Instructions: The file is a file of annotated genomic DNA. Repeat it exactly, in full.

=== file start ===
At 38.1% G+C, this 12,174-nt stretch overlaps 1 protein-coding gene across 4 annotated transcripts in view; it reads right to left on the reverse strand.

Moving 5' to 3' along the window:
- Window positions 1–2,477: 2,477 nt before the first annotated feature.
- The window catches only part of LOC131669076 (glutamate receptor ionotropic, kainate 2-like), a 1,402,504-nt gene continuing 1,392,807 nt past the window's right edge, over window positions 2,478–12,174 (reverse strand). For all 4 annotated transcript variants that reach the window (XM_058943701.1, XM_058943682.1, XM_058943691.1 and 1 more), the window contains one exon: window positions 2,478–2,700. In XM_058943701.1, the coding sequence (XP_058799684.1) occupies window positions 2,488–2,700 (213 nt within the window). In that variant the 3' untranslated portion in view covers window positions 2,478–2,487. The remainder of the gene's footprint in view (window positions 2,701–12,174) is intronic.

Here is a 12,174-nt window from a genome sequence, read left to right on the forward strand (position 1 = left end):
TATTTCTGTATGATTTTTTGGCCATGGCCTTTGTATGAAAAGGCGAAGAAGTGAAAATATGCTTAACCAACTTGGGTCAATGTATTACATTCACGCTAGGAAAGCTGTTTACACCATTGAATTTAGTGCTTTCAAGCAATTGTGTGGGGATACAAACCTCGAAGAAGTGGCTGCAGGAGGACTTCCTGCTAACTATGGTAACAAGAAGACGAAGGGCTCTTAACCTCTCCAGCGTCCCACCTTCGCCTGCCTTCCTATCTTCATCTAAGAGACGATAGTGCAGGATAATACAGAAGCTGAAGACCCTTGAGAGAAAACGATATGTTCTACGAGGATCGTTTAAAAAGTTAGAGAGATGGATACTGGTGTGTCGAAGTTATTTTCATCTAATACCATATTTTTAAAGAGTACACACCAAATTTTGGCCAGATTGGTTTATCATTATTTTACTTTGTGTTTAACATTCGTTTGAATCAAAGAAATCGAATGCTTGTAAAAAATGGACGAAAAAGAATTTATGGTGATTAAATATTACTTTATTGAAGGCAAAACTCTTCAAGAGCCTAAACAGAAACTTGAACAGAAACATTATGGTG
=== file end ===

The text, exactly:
At 38.1% G+C, this 12,174-nt stretch overlaps 1 protein-coding gene across 4 annotated transcripts in view; it reads right to left on the reverse strand.

Moving 5' to 3' along the window:
- Window positions 1–2,477: 2,477 nt before the first annotated feature.
- The window catches only part of LOC131669076 (glutamate receptor ionotropic, kainate 2-like), a 1,402,504-nt gene continuing 1,392,807 nt past the window's right edge, over window positions 2,478–12,174 (reverse strand). For all 4 annotated transcript variants that reach the window (XM_058943701.1, XM_058943682.1, XM_058943691.1 and 1 more), the window contains one exon: window positions 2,478–2,700. In XM_058943701.1, the coding sequence (XP_058799684.1) occupies window positions 2,488–2,700 (213 nt within the window). In that variant the 3' untranslated portion in view covers window positions 2,478–2,487. The remainder of the gene's footprint in view (window positions 2,701–12,174) is intronic.

Here is a 12,174-nt window from a genome sequence, read left to right on the forward strand (position 1 = left end):
TATTTCTGTATGATTTTTTGGCCATGGCCTTTGTATGAAAAGGCGAAGAAGTGAAAATATGCTTAACCAACTTGGGTCAATGTATTACATTCACGCTAGGAAAGCTGTTTACACCATTGAATTTAGTGCTTTCAAGCAATTGTGTGGGGATACAAACCTCGAAGAAGTGGCTGCAGGAGGACTTCCTGCTAACTATGGTAACAAGAAGACGAAGGGCTCTTAACCTCTCCAGCGTCCCACCTTCGCCTGCCTTCCTATCTTCATCTAAGAGACGATAGTGCAGGATAATACAGAAGCTGAAGACCCTTGAGAGAAAACGATATGTTCTACGAGGATCGTTTAAAAAGTTAGAGAGATGGATACTGGTGTGTCGAAGTTATTTTCATCTAATACCATATTTTTAAAGAGTACACACCAAATTTTGGCCAGATTGGTTTATCATTATTTTACTTTGTGTTTAACATTCGTTTGAATCAAAGAAATCGAATGCTTGTAAAAAATGGACGAAAAAGAATTTATGGTGATTAAATATTACTTTATTGAAGGCAAAACTCTTCAAGAGCCTAAACAGAAACTTGAACAGAAACATTATGGTG